Some handset manufacturers have also been driving down the cost of handset production, with Motorola introducing a handset that retails for less than US$30. Many new subscribers are opting for higher-end second hand phones, which are commonly imported from Europe.

At first you might think that's crazy, but it is more than a gadget for them, because it really makes a difference to their daily lives.

Peter Lange, researcher, BuddeComm

"In a market like South Africa, where it is a status symbol as well, people go for brand and high-end handsets," Joosub said. "We have been fortunate that Motorola has been able to establish itself as a brand in that market."

Vodacom sells pre-paid starter packs for just R149 (AU$26.95), immediately giving users a phone number and the ability to receive calls for 180 days. Top-ups sell for as little as R29 (AU$5.25), providing an additional 90 day airtime window.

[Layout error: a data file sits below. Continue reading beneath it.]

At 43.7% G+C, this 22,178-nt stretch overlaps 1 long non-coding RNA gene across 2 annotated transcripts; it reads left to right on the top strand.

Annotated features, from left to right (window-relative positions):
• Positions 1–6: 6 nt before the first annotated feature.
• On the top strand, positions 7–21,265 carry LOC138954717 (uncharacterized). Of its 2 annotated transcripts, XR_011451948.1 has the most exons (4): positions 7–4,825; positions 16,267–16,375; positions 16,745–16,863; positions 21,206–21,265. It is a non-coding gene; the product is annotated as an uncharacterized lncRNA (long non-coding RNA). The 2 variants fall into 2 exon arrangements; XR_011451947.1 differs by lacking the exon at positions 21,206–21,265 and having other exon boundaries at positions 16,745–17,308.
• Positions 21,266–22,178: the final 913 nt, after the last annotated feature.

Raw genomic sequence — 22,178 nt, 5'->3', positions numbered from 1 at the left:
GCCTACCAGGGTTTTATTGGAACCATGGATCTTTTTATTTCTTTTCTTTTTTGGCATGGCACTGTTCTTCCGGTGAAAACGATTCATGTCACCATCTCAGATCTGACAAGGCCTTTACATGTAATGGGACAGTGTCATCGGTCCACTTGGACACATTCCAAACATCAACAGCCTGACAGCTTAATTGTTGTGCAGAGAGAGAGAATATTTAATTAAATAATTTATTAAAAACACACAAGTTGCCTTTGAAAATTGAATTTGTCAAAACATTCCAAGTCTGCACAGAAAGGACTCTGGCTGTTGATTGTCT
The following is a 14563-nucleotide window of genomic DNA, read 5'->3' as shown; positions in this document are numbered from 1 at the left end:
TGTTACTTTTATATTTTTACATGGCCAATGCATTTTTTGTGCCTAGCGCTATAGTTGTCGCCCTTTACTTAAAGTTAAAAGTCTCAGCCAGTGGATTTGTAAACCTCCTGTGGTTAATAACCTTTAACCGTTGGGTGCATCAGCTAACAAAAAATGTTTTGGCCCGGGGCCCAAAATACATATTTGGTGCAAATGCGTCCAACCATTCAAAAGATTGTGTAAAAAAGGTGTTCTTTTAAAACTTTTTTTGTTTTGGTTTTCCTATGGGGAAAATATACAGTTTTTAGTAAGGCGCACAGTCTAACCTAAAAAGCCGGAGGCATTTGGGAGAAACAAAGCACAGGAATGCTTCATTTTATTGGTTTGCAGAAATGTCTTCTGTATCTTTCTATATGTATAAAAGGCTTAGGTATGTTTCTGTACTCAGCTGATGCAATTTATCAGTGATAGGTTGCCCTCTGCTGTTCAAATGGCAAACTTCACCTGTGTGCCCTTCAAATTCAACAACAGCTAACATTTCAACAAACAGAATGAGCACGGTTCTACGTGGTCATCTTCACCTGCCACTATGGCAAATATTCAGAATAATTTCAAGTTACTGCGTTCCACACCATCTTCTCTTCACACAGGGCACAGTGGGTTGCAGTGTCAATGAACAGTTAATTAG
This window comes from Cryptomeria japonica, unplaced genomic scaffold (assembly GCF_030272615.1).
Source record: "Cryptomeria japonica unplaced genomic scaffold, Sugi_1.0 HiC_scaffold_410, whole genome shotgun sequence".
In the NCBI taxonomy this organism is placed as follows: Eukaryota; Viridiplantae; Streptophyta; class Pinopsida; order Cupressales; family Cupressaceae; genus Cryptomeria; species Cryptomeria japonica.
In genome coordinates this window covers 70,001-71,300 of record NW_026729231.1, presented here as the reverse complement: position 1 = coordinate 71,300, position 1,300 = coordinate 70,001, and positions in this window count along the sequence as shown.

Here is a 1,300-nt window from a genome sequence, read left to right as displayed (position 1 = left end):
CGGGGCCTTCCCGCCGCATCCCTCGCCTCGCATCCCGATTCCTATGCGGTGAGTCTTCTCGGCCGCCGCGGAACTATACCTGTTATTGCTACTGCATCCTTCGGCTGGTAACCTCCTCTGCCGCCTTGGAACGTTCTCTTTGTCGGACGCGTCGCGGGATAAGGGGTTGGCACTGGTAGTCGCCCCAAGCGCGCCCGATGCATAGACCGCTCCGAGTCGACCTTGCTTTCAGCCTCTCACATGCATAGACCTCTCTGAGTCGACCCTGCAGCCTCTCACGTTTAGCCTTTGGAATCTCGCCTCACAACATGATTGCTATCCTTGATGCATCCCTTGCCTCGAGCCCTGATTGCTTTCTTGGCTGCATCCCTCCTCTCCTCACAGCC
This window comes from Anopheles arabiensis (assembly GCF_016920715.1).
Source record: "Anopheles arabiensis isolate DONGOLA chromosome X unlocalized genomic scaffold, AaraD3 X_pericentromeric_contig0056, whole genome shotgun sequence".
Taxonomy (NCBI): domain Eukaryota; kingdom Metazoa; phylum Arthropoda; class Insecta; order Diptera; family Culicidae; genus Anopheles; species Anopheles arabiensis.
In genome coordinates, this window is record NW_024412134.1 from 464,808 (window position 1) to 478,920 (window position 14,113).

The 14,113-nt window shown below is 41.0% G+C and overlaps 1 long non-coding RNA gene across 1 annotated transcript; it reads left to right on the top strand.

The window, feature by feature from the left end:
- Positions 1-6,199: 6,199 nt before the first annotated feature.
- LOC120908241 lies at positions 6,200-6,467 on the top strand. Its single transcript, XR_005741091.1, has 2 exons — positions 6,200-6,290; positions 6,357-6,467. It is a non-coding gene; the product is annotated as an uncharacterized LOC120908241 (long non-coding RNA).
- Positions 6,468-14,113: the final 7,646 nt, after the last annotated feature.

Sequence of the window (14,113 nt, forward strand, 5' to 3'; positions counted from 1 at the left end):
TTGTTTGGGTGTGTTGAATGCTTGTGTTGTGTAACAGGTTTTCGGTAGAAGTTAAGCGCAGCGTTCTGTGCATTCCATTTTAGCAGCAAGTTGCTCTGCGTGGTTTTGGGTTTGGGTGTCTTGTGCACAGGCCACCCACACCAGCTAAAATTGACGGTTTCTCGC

Access to mobile communication is also being provided through community phone shops, which use mobile phones as a substitute for public payphones. According to BuddeComm, in South Africa these shops are generating over 90 million call minutes per month, and phone shop owners are receiving sizeable commissions from the network operators.

A high priority for many carriers has been migrating some of their high proportion of prepaid subscribers on to contracts. Joosub says his company is signing up 850,000 new customers each month, but with only 80,000 taking on a contract. Vodacom has had some success with a hybrid subscriber plan, which locks in a minimum monthly commitment from the consumer at a lower call rate than is available on pre-paid services, but then allows them to buy additional pre-paid minutes if they exceed this spend.

"The consumer is able to control their spending whilst getting better rates than they would get on prepaid," Joosub said. "These Top-Up plans represent half of Vodacom's total contract subscribers."